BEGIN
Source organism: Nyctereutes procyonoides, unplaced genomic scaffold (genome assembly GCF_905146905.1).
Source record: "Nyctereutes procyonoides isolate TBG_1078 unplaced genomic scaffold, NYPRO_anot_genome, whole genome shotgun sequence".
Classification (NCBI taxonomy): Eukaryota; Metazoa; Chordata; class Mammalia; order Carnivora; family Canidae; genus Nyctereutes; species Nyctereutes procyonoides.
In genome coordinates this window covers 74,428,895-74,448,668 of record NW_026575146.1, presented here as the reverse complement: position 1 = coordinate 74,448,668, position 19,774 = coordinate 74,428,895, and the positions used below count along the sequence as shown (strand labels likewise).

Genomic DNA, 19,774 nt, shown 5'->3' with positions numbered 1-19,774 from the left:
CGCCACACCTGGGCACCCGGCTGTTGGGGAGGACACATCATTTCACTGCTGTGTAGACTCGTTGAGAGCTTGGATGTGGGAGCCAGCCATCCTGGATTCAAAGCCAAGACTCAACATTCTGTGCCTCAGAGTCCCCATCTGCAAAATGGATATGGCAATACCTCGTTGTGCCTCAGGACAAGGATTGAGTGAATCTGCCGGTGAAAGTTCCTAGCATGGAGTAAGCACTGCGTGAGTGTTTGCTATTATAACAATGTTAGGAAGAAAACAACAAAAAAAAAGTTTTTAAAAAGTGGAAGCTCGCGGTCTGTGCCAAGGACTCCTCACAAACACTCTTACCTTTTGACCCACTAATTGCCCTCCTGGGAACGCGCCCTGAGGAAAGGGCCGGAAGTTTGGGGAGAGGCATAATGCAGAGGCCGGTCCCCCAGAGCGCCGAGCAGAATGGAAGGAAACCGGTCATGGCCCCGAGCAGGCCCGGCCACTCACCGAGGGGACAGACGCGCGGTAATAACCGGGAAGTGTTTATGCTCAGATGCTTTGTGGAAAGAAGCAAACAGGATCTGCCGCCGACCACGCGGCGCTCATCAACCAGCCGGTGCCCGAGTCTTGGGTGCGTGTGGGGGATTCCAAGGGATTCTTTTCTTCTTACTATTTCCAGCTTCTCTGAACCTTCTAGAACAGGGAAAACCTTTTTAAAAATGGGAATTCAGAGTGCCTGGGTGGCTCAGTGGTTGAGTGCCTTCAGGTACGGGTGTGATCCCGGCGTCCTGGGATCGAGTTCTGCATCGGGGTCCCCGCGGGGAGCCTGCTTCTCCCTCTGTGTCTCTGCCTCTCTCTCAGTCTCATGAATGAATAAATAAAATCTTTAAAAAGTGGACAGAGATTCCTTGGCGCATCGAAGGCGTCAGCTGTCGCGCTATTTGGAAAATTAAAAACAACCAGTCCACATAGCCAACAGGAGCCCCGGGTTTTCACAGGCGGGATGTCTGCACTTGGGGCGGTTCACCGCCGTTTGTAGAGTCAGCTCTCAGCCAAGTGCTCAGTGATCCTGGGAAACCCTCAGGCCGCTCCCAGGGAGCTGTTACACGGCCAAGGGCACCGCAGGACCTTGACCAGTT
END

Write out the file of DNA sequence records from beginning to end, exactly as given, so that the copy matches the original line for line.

Source organism: Nyctereutes procyonoides, unplaced genomic scaffold (genome assembly GCF_905146905.1).
Source record: "Nyctereutes procyonoides isolate TBG_1078 unplaced genomic scaffold, NYPRO_anot_genome, whole genome shotgun sequence".
Classification (NCBI taxonomy): Eukaryota; Metazoa; Chordata; class Mammalia; order Carnivora; family Canidae; genus Nyctereutes; species Nyctereutes procyonoides.
In genome coordinates this window covers 74,428,895-74,448,668 of record NW_026575146.1, presented here as the reverse complement: position 1 = coordinate 74,448,668, position 19,774 = coordinate 74,428,895, and the positions used below count along the sequence as shown (strand labels likewise).

Genomic DNA, 19,774 nt, shown 5'->3' with positions numbered 1-19,774 from the left:
CGCCACACCTGGGCACCCGGCTGTTGGGGAGGACACATCATTTCACTGCTGTGTAGACTCGTTGAGAGCTTGGATGTGGGAGCCAGCCATCCTGGATTCAAAGCCAAGACTCAACATTCTGTGCCTCAGAGTCCCCATCTGCAAAATGGATATGGCAATACCTCGTTGTGCCTCAGGACAAGGATTGAGTGAATCTGCCGGTGAAAGTTCCTAGCATGGAGTAAGCACTGCGTGAGTGTTTGCTATTATAACAATGTTAGGAAGAAAACAACAAAAAAAAAGTTTTTAAAAAGTGGAAGCTCGCGGTCTGTGCCAAGGACTCCTCACAAACACTCTTACCTTTTGACCCACTAATTGCCCTCCTGGGAACGCGCCCTGAGGAAAGGGCCGGAAGTTTGGGGAGAGGCATAATGCAGAGGCCGGTCCCCCAGAGCGCCGAGCAGAATGGAAGGAAACCGGTCATGGCCCCGAGCAGGCCCGGCCACTCACCGAGGGGACAGACGCGCGGTAATAACCGGGAAGTGTTTATGCTCAGATGCTTTGTGGAAAGAAGCAAACAGGATCTGCCGCCGACCACGCGGCGCTCATCAACCAGCCGGTGCCCGAGTCTTGGGTGCGTGTGGGGGATTCCAAGGGATTCTTTTCTTCTTACTATTTCCAGCTTCTCTGAACCTTCTAGAACAGGGAAAACCTTTTTAAAAATGGGAATTCAGAGTGCCTGGGTGGCTCAGTGGTTGAGTGCCTTCAGGTACGGGTGTGATCCCGGCGTCCTGGGATCGAGTTCTGCATCGGGGTCCCCGCGGGGAGCCTGCTTCTCCCTCTGTGTCTCTGCCTCTCTCTCAGTCTCATGAATGAATAAATAAAATCTTTAAAAAGTGGACAGAGATTCCTTGGCGCATCGAAGGCGTCAGCTGTCGCGCTATTTGGAAAATTAAAAACAACCAGTCCACATAGCCAACAGGAGCCCCGGGTTTTCACAGGCGGGATGTCTGCACTTGGGGCGGTTCACCGCCGTTTGTAGAGTCAGCTCTCAGCCAAGTGCTCAGTGATCCTGGGAAACCCTCAGGCCGCTCCCAGGGAGCTGTTACACGGCCAAGGGCACCGCAGGACCTTGACCAGTT